How Healthcare Team Incivility Impacts Patient Safety
Healthcare systems rely on clinical teams to assess, diagnose and treat patients each day. To avoid medical error and enhance patient safety, these teams must be able to effectively and efficiently communicate and work together. However, when medical teams’ staff members struggle to cooperate and work together in a professional manner, situations can arise that ultimately put the patient at risk. For example, Chris Turner’s TED Talk, “When Rudeness in Teams Turns Deadly,” explains how colleague treatment across healthcare can have potentially fatal consequences.
A consultant in emergency medicine at University Hospitals Coventry & Warwickshire and safety lead, Turner began his TED Talk presentation with a healthcare simulation scenario. He described a situation where a 4-year-old girl came to the hospital with shortness of breath. At the foot of her bed, the doctors met on what to do next and the discussion became heated. Ultimately, they decided on maximum drug therapy, deciding not to assist with breathing at that time.
There were no pediatric nurses in this department overnight, and one of the adult nurses had a question about the administration of aminophylline, the medication prescribed. Busy, the attending doctor snapped at the nurse when asked one question after another. As a result, the nurse took a step back and connected the drug through the pump and tubing and into her arm. Over the next half-hour, she received 15 to 20 hours’ worth of aminophylline.
“You can only investigate so many of these when you know that the people involved are knowledgeable, good, diligent professionals before you realize that you must be missing something,” Turner said. “I was missing this: Process is written on paper, but practice happens between individuals and in the environment and I simply wasn’t respecting the complacency of the situation.”
Although Turner still believes that process has a place in healthcare, people are more important. This is demonstrated by the 2015 study by Arieh RIskin and Amir Erez, titled “The Impact of Rudeness on Medical Team Performance: A Randomized Trial.” During this study, 24 NICU teams participated in a clinical simulation involving a preterm infant whose condition acutely deteriorated due to necrotizing enterocolitis.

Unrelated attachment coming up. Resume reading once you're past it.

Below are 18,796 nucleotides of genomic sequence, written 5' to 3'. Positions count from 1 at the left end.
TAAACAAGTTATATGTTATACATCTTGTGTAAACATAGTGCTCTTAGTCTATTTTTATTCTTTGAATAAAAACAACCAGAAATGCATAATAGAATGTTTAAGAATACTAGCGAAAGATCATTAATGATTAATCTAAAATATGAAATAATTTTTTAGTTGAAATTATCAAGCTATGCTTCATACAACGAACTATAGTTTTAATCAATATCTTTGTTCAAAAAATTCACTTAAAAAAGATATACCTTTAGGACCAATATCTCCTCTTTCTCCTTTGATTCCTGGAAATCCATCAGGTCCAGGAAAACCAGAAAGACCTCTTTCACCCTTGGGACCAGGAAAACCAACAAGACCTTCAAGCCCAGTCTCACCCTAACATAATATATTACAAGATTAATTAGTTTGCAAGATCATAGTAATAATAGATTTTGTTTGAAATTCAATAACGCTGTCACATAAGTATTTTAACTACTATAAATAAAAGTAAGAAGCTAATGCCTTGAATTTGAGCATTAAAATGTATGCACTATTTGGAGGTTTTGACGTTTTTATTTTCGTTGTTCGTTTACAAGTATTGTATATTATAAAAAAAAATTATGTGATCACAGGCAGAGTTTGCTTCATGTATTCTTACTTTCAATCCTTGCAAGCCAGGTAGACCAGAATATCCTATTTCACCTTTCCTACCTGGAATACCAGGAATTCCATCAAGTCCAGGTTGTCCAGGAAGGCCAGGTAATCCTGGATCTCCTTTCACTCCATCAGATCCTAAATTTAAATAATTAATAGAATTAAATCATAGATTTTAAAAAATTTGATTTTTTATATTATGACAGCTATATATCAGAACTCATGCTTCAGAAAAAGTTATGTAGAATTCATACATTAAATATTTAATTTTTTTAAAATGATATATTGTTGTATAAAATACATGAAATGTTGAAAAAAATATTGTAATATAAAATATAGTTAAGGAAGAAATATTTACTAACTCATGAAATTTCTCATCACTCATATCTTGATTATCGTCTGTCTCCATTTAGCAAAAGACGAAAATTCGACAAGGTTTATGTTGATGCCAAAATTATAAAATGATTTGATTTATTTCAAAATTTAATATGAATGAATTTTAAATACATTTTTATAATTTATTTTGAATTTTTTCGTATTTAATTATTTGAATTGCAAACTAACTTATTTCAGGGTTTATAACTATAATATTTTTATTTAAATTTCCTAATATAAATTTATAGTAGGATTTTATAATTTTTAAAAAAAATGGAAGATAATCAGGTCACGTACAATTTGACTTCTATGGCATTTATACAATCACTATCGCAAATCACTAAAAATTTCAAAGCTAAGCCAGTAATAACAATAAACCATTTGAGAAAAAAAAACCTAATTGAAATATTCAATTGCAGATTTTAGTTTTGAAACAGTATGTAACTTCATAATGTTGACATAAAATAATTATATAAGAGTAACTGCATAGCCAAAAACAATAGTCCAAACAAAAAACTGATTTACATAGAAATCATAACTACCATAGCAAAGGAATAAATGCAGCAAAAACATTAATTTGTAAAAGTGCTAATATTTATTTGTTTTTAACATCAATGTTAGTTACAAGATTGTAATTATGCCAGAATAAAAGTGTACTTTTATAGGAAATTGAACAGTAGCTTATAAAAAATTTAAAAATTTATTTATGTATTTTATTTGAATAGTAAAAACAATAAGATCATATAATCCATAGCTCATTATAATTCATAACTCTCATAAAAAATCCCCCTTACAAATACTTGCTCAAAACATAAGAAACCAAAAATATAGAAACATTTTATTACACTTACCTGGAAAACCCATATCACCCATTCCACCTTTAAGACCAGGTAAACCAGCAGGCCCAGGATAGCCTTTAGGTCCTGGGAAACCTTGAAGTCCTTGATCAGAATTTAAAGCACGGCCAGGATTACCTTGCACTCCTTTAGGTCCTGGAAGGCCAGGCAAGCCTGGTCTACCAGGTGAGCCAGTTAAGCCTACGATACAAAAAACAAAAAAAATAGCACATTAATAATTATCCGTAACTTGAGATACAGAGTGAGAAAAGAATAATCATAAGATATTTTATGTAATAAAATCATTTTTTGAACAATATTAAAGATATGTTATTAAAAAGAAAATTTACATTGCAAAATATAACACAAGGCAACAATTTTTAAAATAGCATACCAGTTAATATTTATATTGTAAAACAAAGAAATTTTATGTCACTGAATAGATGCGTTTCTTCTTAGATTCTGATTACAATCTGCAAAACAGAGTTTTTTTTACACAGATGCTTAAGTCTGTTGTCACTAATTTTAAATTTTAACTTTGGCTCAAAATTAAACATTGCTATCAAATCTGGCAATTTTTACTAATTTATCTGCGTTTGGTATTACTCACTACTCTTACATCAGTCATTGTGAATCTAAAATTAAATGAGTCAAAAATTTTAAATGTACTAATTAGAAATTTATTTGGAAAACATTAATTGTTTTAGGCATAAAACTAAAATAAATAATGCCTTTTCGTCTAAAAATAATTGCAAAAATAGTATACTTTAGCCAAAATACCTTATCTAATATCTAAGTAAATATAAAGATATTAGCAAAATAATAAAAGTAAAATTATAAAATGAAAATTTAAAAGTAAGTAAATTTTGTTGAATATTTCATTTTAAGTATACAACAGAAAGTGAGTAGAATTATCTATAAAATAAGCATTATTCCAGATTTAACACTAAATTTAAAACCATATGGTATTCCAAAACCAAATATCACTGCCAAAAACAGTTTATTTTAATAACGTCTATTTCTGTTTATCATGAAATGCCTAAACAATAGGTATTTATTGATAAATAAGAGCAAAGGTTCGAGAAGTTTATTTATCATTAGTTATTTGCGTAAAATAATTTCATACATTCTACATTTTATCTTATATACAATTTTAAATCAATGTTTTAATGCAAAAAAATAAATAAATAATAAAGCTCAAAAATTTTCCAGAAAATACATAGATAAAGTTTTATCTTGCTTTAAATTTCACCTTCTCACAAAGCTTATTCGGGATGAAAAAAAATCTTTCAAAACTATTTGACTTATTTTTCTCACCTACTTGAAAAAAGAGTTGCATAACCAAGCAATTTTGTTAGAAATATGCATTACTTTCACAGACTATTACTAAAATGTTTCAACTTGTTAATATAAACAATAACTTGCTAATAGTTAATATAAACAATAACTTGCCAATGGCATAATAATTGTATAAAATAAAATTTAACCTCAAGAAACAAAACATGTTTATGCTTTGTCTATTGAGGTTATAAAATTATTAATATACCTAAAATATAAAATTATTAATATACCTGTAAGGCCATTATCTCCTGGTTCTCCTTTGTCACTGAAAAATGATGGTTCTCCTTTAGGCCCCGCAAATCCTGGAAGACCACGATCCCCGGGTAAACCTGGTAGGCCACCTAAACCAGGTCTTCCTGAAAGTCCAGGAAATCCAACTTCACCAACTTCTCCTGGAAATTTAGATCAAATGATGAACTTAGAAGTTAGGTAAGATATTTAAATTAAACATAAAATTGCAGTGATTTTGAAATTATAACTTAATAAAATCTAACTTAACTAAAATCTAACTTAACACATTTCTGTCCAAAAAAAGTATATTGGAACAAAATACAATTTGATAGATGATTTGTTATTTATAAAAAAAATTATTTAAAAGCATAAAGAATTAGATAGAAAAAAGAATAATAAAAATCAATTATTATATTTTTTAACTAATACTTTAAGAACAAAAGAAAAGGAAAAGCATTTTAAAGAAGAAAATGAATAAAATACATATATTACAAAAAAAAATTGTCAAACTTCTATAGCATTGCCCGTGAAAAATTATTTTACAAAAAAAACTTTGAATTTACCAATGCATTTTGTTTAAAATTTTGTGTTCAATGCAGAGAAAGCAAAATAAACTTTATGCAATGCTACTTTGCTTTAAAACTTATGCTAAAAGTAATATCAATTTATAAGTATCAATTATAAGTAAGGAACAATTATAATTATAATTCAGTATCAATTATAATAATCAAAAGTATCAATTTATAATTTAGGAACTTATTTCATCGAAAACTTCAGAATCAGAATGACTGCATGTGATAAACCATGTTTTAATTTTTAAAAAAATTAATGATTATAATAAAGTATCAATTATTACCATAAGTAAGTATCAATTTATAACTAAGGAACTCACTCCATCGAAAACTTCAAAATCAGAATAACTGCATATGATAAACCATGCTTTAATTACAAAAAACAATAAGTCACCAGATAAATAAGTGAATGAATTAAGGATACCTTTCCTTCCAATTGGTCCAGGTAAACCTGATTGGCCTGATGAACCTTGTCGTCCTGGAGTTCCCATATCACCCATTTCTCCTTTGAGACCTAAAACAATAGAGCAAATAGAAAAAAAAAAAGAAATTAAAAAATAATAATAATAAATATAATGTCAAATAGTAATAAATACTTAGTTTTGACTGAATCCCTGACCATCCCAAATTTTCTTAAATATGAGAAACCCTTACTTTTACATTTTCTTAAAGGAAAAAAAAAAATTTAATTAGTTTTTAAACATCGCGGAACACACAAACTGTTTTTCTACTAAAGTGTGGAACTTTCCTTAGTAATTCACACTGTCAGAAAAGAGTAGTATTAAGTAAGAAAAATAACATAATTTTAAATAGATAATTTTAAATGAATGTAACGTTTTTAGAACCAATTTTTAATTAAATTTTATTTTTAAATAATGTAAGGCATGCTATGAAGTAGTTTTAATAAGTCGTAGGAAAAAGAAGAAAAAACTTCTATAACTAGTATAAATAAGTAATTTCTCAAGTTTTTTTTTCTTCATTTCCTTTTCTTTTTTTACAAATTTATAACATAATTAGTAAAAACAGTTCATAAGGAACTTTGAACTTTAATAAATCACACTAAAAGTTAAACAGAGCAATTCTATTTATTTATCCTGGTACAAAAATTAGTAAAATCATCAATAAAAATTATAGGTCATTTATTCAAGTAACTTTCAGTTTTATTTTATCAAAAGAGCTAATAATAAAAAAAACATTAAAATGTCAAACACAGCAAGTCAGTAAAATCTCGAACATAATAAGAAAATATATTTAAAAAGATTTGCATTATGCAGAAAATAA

According to the landmark research, participants were informed that a foreign expert on team reflexivity in medicine would observe them. Teams were randomly assigned to either exposure to rudeness (in which the expert’s comments included mildly rude statements completely unrelated to the teams’ performance) or control (neutral comments). The videotaped clinical simulation sessions were evaluated by three independent judges (blinded to team exposure) who used structured questionnaires to assess team performance, information-sharing and help-seeking.
Ultimately, the results showcased that composite diagnostic and procedural performance scores were lower for members of teams exposed to rudeness than to members of the control teams. Specifically, rudeness alone explained nearly 12% of the variance in diagnostic and procedural performance. Therefore, researchers were able to conclude that rudeness had adverse consequences on the diagnostic and procedural performance of the NICU team members.
“They found unsurprisingly that we grade on a curve. We grade from the truly fantastic care that we all want for ourselves and our loved ones all the way around to the catastrophic care where patients die unnecessarily,” Turner explained. “They found that one factor was responsible for 40% to 60% of that variance: and that’s incivility or rudeness.”
Further, Turner added that the single most important factor to determine if a team is competent is how they treat each other. He explains how when someone is rude to another person, they are making them feel inferior.
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“On average when someone is rude to us in a mild to moderate way our bandwidth reduces by 61%. Then we cart it with us through the day,” Turner said.
Further, there is a common notion that the way someone treats the last person will be the way they treat the next person. Turner explains this is why onlookers are also impacted by rudeness. According to his presentation, there is a 20% decrease in staff onlookers’ performance after an instance of rudeness is observed. They will reportedly be 50% less likely to help others as well.
“This stuff is simply contagious,” Turner stressed. “By choosing to behave in ways that value and respect the people around us, we help individuals and teams to perform at their peak. In my world, civility can literally save lives.”
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Lance Baily, BA, EMT-B, is the Founder & CEO of HealthySimulation.com, which he started while serving as the Director of the Nevada System of Higher Education’s Clinical Simulation Center of Las Vegas back in 2010. Lance is also the Founder and acting Advisor to the Board of SimGHOSTS.org, the world’s only non-profit organization dedicated to supporting professionals operating healthcare simulation technologies. His new co-edited Book: “Comprehensive Healthcare Simulation: Operations, Technology, and Innovative Practice” is available now. Lance’s background also includes serving as a Simulation Technology Specialist for the LA Community College District, EMS fire fighting, Hollywood movie production, rescue diving, and global travel. He lives with his wife Dr. Abigail Baily in Las Vegas, Nevada with their newborn daughter and two crazy dachshunds.